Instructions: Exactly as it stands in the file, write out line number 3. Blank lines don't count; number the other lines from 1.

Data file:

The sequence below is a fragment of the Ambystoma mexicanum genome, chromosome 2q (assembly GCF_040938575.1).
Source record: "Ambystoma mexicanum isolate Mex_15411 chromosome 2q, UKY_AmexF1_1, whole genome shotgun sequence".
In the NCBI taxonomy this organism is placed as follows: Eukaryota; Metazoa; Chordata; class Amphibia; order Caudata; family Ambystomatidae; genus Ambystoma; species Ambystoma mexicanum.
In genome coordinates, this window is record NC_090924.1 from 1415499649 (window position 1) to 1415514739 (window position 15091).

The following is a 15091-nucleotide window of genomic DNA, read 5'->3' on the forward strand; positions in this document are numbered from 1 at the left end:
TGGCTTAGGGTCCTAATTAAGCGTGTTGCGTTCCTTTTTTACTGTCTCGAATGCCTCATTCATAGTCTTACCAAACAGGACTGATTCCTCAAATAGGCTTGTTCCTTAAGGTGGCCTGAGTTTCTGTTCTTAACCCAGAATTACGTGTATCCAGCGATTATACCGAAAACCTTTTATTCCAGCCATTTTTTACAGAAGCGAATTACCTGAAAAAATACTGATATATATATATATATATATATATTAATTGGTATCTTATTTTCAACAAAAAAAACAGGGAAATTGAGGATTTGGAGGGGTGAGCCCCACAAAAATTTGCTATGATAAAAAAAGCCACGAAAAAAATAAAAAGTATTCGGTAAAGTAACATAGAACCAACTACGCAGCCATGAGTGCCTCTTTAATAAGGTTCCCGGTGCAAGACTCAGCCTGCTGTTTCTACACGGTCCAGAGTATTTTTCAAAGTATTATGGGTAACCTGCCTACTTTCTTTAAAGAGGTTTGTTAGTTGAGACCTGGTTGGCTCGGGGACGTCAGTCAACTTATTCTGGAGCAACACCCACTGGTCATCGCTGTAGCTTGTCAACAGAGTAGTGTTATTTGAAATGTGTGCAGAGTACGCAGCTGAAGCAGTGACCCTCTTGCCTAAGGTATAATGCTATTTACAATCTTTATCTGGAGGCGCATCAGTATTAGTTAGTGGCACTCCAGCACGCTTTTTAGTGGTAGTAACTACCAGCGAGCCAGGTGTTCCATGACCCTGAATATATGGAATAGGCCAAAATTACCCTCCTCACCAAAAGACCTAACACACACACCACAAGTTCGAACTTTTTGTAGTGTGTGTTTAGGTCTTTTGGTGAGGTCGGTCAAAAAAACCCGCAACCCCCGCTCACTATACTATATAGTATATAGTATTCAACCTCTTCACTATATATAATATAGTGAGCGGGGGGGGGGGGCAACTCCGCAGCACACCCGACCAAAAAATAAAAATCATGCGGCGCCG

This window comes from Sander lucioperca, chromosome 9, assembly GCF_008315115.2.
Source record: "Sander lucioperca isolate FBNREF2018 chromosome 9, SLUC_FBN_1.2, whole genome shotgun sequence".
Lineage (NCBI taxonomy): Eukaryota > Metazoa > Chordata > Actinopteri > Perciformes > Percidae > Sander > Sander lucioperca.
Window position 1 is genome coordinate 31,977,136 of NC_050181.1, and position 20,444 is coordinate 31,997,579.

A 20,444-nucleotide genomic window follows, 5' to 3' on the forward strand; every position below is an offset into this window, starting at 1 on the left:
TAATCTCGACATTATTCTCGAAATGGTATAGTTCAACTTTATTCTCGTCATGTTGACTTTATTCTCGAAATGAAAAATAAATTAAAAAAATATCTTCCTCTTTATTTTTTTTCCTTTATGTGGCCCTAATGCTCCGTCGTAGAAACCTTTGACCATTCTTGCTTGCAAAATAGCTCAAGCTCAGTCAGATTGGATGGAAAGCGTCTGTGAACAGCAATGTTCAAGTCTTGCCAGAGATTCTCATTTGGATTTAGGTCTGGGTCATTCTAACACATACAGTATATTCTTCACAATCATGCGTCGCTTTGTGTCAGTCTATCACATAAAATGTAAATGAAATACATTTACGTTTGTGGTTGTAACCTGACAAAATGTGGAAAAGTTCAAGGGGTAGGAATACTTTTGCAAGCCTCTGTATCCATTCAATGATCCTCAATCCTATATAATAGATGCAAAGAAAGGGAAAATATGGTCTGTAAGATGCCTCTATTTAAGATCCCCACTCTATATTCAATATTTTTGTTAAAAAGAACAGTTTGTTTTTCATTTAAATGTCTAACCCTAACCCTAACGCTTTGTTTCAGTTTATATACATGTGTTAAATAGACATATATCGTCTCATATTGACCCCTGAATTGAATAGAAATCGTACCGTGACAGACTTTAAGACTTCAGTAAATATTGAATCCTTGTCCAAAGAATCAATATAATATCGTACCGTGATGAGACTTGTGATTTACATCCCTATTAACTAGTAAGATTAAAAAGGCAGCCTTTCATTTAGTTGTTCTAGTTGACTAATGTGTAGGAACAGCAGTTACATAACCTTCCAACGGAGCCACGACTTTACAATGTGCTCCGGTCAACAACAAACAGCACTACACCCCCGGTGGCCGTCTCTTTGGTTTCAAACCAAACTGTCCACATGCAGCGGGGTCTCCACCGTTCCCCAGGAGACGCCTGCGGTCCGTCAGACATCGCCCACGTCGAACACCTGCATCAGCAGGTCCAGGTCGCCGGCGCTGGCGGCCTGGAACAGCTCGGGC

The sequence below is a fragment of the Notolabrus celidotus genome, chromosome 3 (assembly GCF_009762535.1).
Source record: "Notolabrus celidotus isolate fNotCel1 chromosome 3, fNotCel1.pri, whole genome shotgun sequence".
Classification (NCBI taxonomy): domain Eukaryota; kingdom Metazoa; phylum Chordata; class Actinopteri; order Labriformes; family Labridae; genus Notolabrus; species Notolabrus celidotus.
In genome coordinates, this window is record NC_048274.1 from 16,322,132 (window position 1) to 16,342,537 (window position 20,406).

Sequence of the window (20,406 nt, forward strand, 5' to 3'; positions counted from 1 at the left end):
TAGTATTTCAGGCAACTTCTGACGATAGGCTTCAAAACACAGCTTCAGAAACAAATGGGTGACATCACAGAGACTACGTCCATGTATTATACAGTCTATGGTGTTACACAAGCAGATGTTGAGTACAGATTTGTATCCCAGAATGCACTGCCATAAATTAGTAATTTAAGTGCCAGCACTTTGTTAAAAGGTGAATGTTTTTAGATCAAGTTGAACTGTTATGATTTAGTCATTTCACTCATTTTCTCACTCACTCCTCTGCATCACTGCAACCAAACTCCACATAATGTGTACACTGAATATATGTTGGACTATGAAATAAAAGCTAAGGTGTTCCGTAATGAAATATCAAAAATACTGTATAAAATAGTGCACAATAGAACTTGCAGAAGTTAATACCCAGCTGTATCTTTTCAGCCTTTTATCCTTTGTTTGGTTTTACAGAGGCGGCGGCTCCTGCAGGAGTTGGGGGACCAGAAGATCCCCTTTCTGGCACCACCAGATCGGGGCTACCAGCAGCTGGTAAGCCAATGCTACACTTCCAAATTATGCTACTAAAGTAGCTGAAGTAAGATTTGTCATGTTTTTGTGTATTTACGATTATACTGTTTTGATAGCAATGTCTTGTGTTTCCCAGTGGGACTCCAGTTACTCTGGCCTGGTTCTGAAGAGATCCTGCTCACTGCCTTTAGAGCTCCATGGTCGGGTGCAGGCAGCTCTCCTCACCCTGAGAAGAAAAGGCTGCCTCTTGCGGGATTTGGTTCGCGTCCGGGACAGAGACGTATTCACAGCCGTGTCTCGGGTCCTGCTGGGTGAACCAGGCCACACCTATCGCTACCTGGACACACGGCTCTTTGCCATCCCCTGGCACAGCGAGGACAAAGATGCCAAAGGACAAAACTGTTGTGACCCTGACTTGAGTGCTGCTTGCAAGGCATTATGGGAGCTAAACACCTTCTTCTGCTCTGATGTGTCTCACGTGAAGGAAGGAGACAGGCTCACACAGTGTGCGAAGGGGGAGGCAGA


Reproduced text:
In the NCBI taxonomy this organism is placed as follows: Eukaryota; Metazoa; Chordata; class Amphibia; order Caudata; family Ambystomatidae; genus Ambystoma; species Ambystoma mexicanum.